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Submission + - Advertisers already using new iPhone text message exploit

Andy Smith writes: The annoying App Store redirect issue has blighted iPhone users for years, but now there's a new annoyance and it's already being exploited: Visit a web page on your iPhone and any advertiser can automatically open your messages app and create a new text message with the recipient and message already filled in. We can only hope they don't figure out how to automatically send the message, although you can bet they're trying.

Submission + - Breakthrough optical rectenna turns light directly into usable electricity (

Taffykay writes: A new breakthrough from Georgia Tech is likely to revolutionize the renewable energy industry. The optical rectenna is composed of tiny carbon nanotubes and rectifiers that capture light and convert it directly into DC current. The nanotubes create an oscillating charge that moves through the rectifier, switching on and off at high speeds, thereby creating a small electrical current. Billions of rectennas together can generate a more substantial current, resulting in renewable energy that is both significantly cheaper than conventional solar and more efficient.

Submission + - Can living in total darkness for 5 days "reset" the visual system? (

the_newsbeagle writes: That's what one neuroscientist is aiming to find out. He wants to put patients with a type of amblyopia, the vision problem commonly called lazy eye, into the dark for 5 days. His hypothesis: When they emerge, their brains' visual cortices will be temporarily "plastic" and changeable, and may begin to process the visual signals from their bad eyes correctly. Before he could do this study, though, he had to do a test run to figure out logistics. So he himself lived in a pitch black room for 5 days. One finding: Eating ravioli in the dark is hard.

Submission + - Kansas Secretary of State Blocks Release of Voting Machine Tapes (

PvtVoid writes: Wichita State University statistician Beth Clarkson has filed a lawsuit under Kansas' open records law to force the state to release paper tape records from voting machines, to be used as data in her research on statistical anomalies in voting patterns in the state.

Clarkson, a certified quality engineer with a Ph.D. in statistics, has analyzed election returns in Kansas and elsewhere over several elections that indicate “a statistically significant” pattern where the percentage of Republican votes increase the larger the size of the precinct. The pattern could be voter fraud or a demographic trend that has not been picked up by extensive polling. Secretary of State Kris Kobach argued that the records sought by Clarkson are not subject to the Kansas open records act, and that their disclosure is prohibited by Kansas statute.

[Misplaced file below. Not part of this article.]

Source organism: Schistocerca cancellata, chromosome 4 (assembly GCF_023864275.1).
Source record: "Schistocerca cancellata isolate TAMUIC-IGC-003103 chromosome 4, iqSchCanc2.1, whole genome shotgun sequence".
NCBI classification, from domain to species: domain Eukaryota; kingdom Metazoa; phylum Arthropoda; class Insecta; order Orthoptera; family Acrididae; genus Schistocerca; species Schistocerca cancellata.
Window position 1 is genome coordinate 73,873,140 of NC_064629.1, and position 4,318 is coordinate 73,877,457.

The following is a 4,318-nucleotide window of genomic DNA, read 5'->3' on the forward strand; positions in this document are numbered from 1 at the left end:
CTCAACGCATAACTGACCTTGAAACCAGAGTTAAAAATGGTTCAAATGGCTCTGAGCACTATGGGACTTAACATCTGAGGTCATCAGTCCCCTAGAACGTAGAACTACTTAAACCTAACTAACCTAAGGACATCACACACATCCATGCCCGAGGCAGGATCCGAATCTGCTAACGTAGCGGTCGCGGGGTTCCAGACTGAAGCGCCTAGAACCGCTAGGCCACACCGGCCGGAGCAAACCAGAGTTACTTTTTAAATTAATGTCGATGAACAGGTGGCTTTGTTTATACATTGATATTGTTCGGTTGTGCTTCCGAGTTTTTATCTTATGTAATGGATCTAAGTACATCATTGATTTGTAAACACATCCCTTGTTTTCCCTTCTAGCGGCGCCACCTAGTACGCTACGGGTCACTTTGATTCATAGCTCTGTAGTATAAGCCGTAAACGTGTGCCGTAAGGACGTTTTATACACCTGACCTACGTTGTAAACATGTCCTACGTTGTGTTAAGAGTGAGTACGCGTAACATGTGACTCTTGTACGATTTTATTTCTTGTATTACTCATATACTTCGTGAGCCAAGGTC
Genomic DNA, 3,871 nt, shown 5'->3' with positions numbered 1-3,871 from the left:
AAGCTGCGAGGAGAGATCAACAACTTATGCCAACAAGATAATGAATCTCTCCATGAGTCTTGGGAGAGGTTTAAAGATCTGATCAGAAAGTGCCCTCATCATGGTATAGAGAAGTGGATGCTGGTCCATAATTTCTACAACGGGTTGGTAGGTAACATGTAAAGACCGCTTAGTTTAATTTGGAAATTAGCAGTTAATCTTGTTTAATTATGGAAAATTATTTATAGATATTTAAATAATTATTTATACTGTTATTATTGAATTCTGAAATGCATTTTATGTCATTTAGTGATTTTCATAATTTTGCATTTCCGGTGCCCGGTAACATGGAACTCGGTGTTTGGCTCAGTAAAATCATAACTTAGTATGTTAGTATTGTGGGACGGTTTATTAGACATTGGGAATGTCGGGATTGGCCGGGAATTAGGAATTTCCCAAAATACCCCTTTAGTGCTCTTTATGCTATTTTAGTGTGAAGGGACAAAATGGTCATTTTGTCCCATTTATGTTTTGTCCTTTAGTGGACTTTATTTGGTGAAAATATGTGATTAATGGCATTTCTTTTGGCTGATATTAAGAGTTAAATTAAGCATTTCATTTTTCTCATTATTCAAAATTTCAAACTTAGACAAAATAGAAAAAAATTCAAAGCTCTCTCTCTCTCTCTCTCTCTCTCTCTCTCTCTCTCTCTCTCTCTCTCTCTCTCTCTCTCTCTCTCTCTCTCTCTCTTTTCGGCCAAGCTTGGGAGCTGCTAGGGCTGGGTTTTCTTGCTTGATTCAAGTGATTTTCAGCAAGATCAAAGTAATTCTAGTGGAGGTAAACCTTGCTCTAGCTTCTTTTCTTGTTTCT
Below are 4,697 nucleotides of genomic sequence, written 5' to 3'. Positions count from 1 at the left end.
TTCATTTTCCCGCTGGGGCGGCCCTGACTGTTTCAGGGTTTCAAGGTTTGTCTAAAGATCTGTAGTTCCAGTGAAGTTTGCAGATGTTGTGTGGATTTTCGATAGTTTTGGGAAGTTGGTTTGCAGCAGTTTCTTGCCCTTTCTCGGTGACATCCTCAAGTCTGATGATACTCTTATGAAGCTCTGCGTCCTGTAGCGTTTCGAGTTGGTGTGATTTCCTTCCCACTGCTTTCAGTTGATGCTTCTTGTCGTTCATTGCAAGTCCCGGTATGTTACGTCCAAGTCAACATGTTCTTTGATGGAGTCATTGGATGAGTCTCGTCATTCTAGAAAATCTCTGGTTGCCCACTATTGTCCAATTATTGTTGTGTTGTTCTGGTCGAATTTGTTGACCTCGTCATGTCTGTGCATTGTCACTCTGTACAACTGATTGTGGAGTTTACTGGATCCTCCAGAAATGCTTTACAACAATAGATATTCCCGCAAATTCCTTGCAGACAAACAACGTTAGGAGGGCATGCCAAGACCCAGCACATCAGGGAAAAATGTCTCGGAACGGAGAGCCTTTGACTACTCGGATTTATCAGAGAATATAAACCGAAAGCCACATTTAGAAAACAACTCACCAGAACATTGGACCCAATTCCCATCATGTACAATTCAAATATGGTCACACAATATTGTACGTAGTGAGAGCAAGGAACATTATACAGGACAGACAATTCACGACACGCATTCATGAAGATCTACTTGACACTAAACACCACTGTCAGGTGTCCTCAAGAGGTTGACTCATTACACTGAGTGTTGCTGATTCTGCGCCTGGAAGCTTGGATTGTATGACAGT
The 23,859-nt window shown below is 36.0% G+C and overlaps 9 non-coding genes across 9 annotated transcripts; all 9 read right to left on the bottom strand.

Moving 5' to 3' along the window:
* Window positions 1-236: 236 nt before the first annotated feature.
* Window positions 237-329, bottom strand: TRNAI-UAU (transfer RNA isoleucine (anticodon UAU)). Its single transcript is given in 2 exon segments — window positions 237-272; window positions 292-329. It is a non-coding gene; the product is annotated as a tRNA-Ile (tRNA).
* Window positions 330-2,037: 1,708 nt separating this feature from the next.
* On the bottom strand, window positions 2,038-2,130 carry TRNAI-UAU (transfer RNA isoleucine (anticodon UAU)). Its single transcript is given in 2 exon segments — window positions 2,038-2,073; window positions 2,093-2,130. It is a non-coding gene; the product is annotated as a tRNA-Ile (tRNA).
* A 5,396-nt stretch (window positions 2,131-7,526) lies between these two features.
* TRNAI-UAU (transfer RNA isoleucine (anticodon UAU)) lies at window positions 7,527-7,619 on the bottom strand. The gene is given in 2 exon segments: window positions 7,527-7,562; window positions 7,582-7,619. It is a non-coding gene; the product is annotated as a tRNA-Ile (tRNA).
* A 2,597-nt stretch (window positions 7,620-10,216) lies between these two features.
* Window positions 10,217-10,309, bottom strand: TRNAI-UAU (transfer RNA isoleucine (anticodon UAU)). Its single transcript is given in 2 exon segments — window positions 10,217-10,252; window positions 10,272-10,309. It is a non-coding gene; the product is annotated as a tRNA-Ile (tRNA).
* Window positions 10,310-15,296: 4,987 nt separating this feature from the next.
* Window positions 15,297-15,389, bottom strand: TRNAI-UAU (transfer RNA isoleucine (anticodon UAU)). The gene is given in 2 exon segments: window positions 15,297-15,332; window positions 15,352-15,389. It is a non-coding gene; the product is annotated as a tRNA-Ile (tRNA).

Submission + - Government Warrantless Electronic Surveillance Rising

dkatana writes: License plate scanners mounted on garbage trucks, Dirtbox and Stingray "IMSI catchers", WiFi snooping, and now Jugular, PocketHound, and Wolfhound handheld cellphone tracking devices.. Government agencies are piling up the latest technologies to track cars, phones and individuals without judicial oversight.

In 1972, the US Supreme Court ruled in a the case: "The Fourth Amendment contemplates a prior judicial judgment, not the risk that executive discretion may be reasonably exercised."

What happened after that?

Comment Interesting, but I'd rather just buy overlays (Score 2) 76

Honestly, the part that I dig the most is the tactile overlays. Interesting concept, but too limited for me for the price. That being said, I'd buy the heck out of a $15/$20 overlay that gives you the tactile sensation, but using my Tablet of Choice as a controller. I've seen them for keyboard replacements for the ipad; unsure what else is out there.


Trillion-Dollar World Trade Deal Aims To Make IT Products Cheaper 97

itwbennett writes: A new (tentative) global trade agreement, struck on Friday at a World Trade Organization meeting in Geneva, eliminates tariffs on more than 200 kinds of IT products, ranging from smartphones, routers, and ink cartridges to video game consoles and telecommunications satellites. A full list of products covered was published by the Office of the U.S. Trade Representative, which called the ITA expansion 'great news for the American workers and businesses that design, manufacture, and export state-of-the-art technology and information products, ranging from MRI machines to semiconductors to video game consoles.' The deal covers $1.3 trillion worth of global trade, about 7 percent of total trade today. The deal has approval from 49 countries, and is waiting on just a handful more before it becomes official,